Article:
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Structure of Scholarly Articles and Peer Review: Compare Types of Journals

Explains the standard parts of a medical research article, compares characteristics of types of journals, and shows how to find peer reviewed articles and journals.

Created by Health Science Librarians

Compare Types of Journals


Scholarly Journals

Professional Trade Journals

Newsstand Magazines


Researchers and experts

Members of the Trade/Profession

General Public


Researchers and experts

Staff writers and members of the profession

Staff writers, articles often written by groups, sometimes corporations


Always. Plus footnotes or endnotes; suggested resources for more information

Sometimes a brief bibliography, variable by profession, no footnotes or endnotes

Almost never


Publishers of scholary journals, a university press, or  a professional association

Typically associations or commercial groups

Typically commercial


Formal or semiformal scholarly language; may use jargon or technical terms that assum expertise in the field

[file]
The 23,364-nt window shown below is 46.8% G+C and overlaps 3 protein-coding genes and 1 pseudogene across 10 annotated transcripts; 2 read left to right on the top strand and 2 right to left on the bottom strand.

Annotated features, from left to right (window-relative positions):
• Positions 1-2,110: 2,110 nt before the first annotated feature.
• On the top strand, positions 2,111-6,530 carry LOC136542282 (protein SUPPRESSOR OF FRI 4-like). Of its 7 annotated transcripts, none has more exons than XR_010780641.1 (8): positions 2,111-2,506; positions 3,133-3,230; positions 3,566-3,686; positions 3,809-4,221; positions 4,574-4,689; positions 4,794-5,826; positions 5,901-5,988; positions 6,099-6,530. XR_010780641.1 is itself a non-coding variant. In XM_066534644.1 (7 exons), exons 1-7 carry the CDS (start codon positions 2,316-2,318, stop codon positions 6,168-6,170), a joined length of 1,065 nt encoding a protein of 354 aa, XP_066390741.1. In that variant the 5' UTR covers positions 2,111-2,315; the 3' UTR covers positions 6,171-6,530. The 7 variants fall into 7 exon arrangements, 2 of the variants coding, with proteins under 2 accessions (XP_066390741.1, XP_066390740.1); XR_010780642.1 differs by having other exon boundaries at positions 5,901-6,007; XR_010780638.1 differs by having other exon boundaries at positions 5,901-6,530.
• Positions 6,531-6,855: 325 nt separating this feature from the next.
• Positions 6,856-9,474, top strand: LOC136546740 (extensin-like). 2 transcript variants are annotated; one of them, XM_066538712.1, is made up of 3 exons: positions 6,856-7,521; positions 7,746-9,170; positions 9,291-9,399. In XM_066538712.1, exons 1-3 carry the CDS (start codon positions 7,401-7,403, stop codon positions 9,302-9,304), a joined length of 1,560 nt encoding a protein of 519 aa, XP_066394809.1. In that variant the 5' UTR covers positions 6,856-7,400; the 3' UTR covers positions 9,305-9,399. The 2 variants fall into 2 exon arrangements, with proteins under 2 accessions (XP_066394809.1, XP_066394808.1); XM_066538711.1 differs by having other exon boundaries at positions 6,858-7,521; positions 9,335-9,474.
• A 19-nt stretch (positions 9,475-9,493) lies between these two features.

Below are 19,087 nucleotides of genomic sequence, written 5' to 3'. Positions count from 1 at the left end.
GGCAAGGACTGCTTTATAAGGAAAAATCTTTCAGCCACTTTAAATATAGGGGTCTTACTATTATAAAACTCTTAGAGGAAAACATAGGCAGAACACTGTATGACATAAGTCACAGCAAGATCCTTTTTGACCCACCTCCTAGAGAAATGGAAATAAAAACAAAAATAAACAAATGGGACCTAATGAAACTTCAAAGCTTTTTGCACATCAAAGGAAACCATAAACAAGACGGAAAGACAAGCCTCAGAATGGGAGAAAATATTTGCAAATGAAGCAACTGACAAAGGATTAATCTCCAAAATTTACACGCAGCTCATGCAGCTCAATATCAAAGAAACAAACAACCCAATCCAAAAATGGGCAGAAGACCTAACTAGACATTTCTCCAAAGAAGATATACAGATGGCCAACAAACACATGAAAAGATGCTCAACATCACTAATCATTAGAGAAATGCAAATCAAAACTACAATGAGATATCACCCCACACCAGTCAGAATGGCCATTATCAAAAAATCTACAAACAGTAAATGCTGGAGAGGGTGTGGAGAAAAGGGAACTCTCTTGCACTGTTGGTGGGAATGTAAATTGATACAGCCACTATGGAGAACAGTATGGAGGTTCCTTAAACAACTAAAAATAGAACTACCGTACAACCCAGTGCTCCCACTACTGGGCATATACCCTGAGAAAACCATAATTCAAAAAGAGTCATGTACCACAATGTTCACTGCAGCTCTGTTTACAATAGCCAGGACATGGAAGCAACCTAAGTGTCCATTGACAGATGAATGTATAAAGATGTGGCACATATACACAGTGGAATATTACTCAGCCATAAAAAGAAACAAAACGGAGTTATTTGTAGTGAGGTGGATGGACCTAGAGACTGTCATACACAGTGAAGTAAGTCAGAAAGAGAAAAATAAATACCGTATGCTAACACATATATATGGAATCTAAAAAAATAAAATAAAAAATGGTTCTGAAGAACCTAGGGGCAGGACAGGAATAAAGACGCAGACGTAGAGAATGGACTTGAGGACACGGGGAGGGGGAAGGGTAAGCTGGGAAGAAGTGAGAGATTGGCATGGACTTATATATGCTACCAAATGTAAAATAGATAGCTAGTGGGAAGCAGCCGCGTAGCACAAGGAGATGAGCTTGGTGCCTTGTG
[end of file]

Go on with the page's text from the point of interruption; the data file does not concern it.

Informal; may use technical or specialized jargon

Informal; written at or below the reading level of average high school students


Research reports and commentary

Trends, new technologies, workplace standards in the field

General interest and news


To disseminate findings from original research or experiments

To advance profession by covering issues and topics in the field

To inform and entertain


Good - the articles undergo blind reviews by other scholars

Average - articles undergo reviews, but articles are sometimes biased to support industry/vendors

Average to Fair - deadlines mean content review is limited, stories sometimes come from "third parties" where review is very difficult